Teaching Handwriting: A Phonics Perspective

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As technology becomes more and more integral to education, teachers and parents agree that it’s important to find the right balance between learning to write on a device or keyboard and teaching handwriting using pencil and paper (as I know, all too well, from my 7-year-old son who often prefers to write stories using a device!).

Primary school teachers know that handwriting has so many benefits for our students and that children hand-write tasks more often than they use a device. So while the media might suggest that handwriting is not being taught enough, educators should concern themselves with how it is taught.

Research on the topic not only shows a connection between handwriting and children’s literacy development but also highlights the importance of explicitly teaching handwriting as part of a phonics program.

This blog will look at an overview of research as well as provide you with practical ideas to assist your students with handwriting and help them make the connection between it and their phonics learning.

Handwriting has many layers. It involves:

  • Knowing the alphabetic code for the 42 phonemes (sounds) and linking these letter shapes to the correct phonemes.
  • Learning letter formation using a tripod grip for both uppercase and lowercase letters.
    Child's hand holding a pencil with a tripod grip

  • Linking both upper and lower case according to the phoneme.
  • Knowing the position of these letter shapes within lines on a page.

As a teacher, I saw first-hand the benefits in my students’ literacy achievements as they made the connection between letter shape and phoneme. For many students, the formation of letters helped to reinforce skills in reading and spelling – skills which are dependent on a connection between the letters and phonemes.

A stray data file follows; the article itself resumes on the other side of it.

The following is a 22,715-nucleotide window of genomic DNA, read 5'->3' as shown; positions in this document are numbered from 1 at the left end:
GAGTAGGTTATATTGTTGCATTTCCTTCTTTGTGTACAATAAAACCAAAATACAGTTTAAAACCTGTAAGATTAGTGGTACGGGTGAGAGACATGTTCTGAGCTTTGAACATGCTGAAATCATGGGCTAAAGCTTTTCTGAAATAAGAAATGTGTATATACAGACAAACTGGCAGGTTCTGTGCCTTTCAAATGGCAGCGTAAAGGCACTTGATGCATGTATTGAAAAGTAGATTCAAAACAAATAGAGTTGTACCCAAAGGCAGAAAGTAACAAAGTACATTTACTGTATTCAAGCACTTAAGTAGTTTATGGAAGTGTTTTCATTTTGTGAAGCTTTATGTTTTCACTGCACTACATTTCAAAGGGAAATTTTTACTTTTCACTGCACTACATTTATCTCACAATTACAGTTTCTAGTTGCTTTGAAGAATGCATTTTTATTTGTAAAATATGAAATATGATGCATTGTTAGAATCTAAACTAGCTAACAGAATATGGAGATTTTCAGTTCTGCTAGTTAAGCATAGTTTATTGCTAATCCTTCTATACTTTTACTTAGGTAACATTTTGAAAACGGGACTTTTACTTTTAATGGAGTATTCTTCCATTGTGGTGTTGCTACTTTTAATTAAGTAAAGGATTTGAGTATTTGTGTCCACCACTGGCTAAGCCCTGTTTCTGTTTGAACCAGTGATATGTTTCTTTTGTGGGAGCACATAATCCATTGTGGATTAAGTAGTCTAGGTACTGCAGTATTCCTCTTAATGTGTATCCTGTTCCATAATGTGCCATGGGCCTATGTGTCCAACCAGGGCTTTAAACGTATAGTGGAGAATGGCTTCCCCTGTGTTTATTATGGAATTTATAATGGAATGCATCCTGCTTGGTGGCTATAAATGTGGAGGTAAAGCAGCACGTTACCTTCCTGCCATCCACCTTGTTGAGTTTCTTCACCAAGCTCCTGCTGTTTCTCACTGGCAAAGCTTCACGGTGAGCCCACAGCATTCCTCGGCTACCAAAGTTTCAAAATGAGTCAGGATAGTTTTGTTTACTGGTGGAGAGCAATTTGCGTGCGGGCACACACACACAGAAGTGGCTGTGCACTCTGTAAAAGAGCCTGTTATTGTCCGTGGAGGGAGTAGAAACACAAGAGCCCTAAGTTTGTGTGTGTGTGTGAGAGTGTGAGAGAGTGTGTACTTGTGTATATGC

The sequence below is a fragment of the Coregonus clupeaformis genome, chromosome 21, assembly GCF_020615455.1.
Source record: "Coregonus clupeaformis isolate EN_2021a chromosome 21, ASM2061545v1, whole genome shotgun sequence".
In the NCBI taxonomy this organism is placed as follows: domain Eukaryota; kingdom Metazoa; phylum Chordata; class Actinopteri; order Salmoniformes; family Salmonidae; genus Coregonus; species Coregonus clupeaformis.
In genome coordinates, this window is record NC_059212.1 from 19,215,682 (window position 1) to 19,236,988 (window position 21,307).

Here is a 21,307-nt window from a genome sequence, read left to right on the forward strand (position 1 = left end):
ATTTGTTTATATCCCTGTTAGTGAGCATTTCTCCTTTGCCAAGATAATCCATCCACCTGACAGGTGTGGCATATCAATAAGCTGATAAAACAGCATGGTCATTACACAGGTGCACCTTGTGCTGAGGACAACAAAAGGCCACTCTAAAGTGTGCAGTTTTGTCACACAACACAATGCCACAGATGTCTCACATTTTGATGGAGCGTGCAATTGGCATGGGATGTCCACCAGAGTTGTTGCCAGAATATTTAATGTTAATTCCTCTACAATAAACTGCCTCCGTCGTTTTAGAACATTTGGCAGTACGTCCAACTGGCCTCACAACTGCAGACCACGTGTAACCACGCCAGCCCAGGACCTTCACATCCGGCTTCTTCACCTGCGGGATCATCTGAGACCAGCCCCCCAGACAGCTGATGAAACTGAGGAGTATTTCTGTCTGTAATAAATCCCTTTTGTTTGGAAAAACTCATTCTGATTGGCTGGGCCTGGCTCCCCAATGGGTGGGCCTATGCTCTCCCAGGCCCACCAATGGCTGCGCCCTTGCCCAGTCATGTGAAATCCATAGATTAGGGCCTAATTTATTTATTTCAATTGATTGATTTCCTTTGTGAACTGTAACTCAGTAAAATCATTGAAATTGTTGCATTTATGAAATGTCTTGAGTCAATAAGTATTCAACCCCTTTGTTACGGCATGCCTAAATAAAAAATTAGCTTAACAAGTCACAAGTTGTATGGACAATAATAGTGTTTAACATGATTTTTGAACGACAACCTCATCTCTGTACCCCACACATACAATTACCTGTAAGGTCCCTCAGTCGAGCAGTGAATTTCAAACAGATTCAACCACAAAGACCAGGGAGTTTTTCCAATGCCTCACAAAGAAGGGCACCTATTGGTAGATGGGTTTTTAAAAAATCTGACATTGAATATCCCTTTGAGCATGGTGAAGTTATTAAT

For example, I observed one student who used a tactile approach of tracing an indented letter shape to recall the phoneme. For this student, the formation of the letter shape made a learning connection.

boy tracing letters in a book

What the Research Says About Teaching Handwriting

  • The widespread use of electronic devices has seen a decline in handwriting instruction (Dinehart, 2015).

  • The benefits of teaching handwriting go beyond writing text that is simply legible. There is a link between the fine motor skills needed for handwriting and the development of cognitive skills which lay the foundation for literacy development. Research shows that when children write letters, they demonstrate better letter recognition skills, which means they learn to read quicker (Dinehart, 2014).

  • Handwriting plays an important role in the activation of neural pathways that are connected to the development of reading skills. When children write letters manually, they learn them more effectively. The letters of the alphabet require knowledge of their features such as the lines and curves to form the letter and spatial orientation (Terepocki, Kruk, & Willows, 2002). Research suggests that the process of forming letters while handwriting (instead of tracing or typing letters) assists in the brain connections of letter shapes to phonemes – a requirement for early reading and spelling (James & Berninger, 2019).

  • The kinaesthetic process of writing is linked to writing achievement (Daffern, Mackenzie & Hemmings, 2017; Graham, Harris & Fink, 2000).

  • Forming letters by hand contributes to a stronger knowledge of words and assists with spelling. When words are written in a continuous flow, spelling memory is enhanced (Cahill, 2009; Schlagal, 2014).

How Should Handwriting be Taught?

There is no doubt that handwriting has been included in a teacher’s literacy block but when I am working with a school, I ask myself: “Is it explicitly taught or simply a time-filling, incidental activity?”

As the research demonstrates, handwriting is a core phonics skill and therefore should be part of a daily instruction routine when explicitly teaching phonics. Children need to develop a strong letter-sound knowledge for reading and spelling. When handwriting is taught with intention, children use their senses and make connections between their auditory recognition, pronunciation, visual representation and formation of a letter.